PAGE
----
GraphicsMagick Security

Background

Although GraphicsMagick is image processing software, security is a very important consideration for GraphicsMagick. GraphicsMagick may be used to open files and URLs produced by an untrusted party. Given a suitable weakness (which we make every effort to prevent), an intentionally constructed file might be able to cause the software to crash, leak memory, request huge amounts of memory, run forever, or in the worst case execute arbitrary code, including shell code. GraphicsMagick is very powerful and complex software supporting many capabilities and so untrusted parties should never be allowed to submit arbitrary requests into it.

GraphicsMagick includes the ability to access arbitrary http and ftp URLs as well as local image, font, and SVG files. The SVG renderer supports read access to http and ftp URLs as well as local files according to the SVG specification. Since URLs and local file paths may be included in SVG files, untrusted SVG files may create a Server Side Request Forgery (SSRF) vulnerability since URL requests are done by the computer executing the SVG, which may be in a realm of trust (e.g. inside the firewall and able to access "localhost" addresses).

The GraphicsMagick project is continually striving to eliminate conditions in the software which might pose a risk for its users while not constraining what its users may do with the software.

Reporting Issues

If you become aware of a serious security issue with GraphicsMagick, then it may be addressed by email directly to the GraphicsMagick maintainers or to the GraphicsMagick Security mail address. More minor issues are best addressed via the GraphicsMagick Bug Tracker at SourceForge. Please remember to set the bug to 'private' if you use the bug tracker or else someone may aquire a zero-day exploit from your report. We wil set the bug to 'public' as soon as a remedy has been made available.

Reporting an issue will allow us to fix it so that future releases of the software won't suffer from the problem.

The remedy available to us is to submit a changeset to the GraphicsMagick Mercurial repository, and include the changes in the next release. Regardless of how an issue becomes known to us, the issue will become public knowledge as soon as we commit a fix to the source code repository. Only in exceedingly rare and dire circumstances (e.g a previously-unknown zero-day shell exploit) might we do anything different.

Safe Use Of The Software

You are the first line of defense when it comes to GraphicsMagick security!

If you are operating a server which supports file uploads from untrusted users, or delivered via a network protocol such as http, ftp, or email, then you should take steps to assure that a problem with opening/processing the file does not place the whole server at risk. These are steps which can be taken:

  1. Subscribe to the graphicsmagick-announce mailing list so that you are informed about new GraphicsMagick releases or special security bulletins.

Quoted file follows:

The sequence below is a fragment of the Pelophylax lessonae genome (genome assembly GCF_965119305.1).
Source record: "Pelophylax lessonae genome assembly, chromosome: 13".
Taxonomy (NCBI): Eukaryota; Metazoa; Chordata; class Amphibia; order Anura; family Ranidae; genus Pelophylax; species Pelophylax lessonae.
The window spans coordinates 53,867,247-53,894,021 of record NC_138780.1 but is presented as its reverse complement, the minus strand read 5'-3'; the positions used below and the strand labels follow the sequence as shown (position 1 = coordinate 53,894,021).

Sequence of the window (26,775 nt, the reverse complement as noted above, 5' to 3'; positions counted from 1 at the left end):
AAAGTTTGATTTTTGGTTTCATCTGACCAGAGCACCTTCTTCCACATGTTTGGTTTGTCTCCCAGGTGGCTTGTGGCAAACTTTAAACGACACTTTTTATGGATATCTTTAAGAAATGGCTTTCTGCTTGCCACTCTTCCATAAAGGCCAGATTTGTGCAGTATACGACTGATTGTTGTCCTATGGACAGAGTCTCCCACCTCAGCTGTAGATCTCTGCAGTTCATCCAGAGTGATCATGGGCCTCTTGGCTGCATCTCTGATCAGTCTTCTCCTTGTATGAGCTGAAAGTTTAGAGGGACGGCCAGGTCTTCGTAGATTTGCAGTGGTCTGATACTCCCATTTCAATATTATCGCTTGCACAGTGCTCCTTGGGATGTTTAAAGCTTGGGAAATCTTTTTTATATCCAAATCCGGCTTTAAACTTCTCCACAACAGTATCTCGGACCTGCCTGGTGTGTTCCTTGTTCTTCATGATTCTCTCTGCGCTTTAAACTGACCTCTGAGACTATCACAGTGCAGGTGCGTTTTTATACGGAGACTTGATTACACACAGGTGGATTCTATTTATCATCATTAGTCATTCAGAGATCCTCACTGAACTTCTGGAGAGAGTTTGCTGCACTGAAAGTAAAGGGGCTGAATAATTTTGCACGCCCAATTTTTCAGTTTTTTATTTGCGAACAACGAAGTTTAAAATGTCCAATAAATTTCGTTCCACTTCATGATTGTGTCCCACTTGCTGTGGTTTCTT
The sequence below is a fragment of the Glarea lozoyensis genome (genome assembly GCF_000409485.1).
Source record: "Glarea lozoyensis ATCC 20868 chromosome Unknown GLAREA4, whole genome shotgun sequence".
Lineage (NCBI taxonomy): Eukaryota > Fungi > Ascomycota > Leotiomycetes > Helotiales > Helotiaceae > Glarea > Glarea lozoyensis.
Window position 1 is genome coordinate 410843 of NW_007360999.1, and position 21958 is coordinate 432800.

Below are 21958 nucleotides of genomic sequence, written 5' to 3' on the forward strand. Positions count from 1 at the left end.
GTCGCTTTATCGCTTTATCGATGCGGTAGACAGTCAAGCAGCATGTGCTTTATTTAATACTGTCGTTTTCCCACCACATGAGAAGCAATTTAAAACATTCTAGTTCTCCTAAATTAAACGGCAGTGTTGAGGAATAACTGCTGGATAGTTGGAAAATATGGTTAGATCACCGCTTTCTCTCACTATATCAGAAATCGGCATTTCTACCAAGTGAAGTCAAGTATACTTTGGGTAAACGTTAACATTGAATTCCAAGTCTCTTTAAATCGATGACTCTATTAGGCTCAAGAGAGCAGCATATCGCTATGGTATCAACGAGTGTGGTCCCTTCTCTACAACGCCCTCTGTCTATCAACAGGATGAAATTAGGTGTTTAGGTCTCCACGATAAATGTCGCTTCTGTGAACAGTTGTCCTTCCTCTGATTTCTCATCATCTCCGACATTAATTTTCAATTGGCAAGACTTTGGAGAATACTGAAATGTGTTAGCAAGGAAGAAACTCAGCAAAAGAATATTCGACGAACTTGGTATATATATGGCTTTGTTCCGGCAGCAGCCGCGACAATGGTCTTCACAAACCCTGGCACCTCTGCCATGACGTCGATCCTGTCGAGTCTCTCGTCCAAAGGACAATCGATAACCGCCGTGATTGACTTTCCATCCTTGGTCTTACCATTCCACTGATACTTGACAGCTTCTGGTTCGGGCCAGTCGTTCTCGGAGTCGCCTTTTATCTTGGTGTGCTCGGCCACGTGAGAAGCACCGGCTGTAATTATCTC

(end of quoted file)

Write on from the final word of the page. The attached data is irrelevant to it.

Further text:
2. Make sure that GraphicsMagick is up to date as reported on the GraphicsMagick web site. Don't simply trust that packages from your operating system vendor are kept up to date or are updated to include security fixes. Keeping GraphicsMagick up to date might require that you compile GraphicsMagick yourself from source code.

  3. Execute the software in a Container, FreeBSD Jail, Solaris Zone, or chrooted environment such that it can not cause harm to the system running it.

  4. Execute the software as a least-privileged user (e.g. 'nobody').

  5. Normalize input file names or any other external inputs so that they are under your control and not controlled by an untrusted party. This should include any file name specifications, which may include arbitrary 'glob' patterns (wildcards), requiring hours or days to complete if sufficiently close long file names exist.

  6. Enforce that uploaded files are passed to the expected reader. For example, the uploaded file "file.jpg" is forced to be read by the JPEG reader (rather than a reader selected based on header magic testing) by using the file name "jpg:file.jpg". If the file is not really what was indicated, then an error is reported.

    GraphicsMagick supports a great many file types and auto-detects many file types based on their content rather than file extension. The file which pretends to be an ordinary PNG or JPEG file might be something else entirely. Note that even using independent file header testing may not be sufficient since it is possible to construct valid files with a header which appears to be several different types, but the first type which matches while testing the header will be selected.

  7. Apply resource limits via the -limit option or the MAGICK_LIMIT_* environment variables (e.g. export MAGICK_LIMIT_PIXELS=30Mp, export MAGICK_LIMIT_MEMORY=500Mb). Also consider setting resource limits using the ulimit command.

  8. Consider using the MAGICK_CODER_STABILITY environment variable to constrain the supported file formats to the subsets selected by PRIMARY or STABLE. After setting this environment variable (e.g. export MAGICK_CODER_STABILITY=PRIMARY), use gm convert -list format and verify that the format support you need is enabled. Selecting the PRIMARY or STABLE options blocks access of http and ftp URLs (SSRF vulnerability), but does not block SVG renderer access to read local image files.

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